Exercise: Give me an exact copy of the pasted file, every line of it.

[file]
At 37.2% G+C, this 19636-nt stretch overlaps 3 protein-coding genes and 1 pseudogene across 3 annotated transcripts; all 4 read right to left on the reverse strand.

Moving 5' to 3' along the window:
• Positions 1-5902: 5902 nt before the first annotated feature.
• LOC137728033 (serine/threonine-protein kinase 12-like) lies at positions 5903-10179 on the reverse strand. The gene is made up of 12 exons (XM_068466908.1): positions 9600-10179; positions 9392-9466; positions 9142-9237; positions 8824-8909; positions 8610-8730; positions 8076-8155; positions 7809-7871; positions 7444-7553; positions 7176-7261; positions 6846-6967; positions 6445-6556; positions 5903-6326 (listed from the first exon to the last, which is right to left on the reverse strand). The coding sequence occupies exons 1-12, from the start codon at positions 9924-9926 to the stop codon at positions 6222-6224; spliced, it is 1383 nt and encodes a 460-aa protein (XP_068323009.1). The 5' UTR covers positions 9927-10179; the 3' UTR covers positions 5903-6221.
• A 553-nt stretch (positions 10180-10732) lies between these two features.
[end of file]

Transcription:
At 37.2% G+C, this 19636-nt stretch overlaps 3 protein-coding genes and 1 pseudogene across 3 annotated transcripts; all 4 read right to left on the reverse strand.

Moving 5' to 3' along the window:
• Positions 1-5902: 5902 nt before the first annotated feature.
• LOC137728033 (serine/threonine-protein kinase 12-like) lies at positions 5903-10179 on the reverse strand. The gene is made up of 12 exons (XM_068466908.1): positions 9600-10179; positions 9392-9466; positions 9142-9237; positions 8824-8909; positions 8610-8730; positions 8076-8155; positions 7809-7871; positions 7444-7553; positions 7176-7261; positions 6846-6967; positions 6445-6556; positions 5903-6326 (listed from the first exon to the last, which is right to left on the reverse strand). The coding sequence occupies exons 1-12, from the start codon at positions 9924-9926 to the stop codon at positions 6222-6224; spliced, it is 1383 nt and encodes a 460-aa protein (XP_068323009.1). The 5' UTR covers positions 9927-10179; the 3' UTR covers positions 5903-6221.
• A 553-nt stretch (positions 10180-10732) lies between these two features.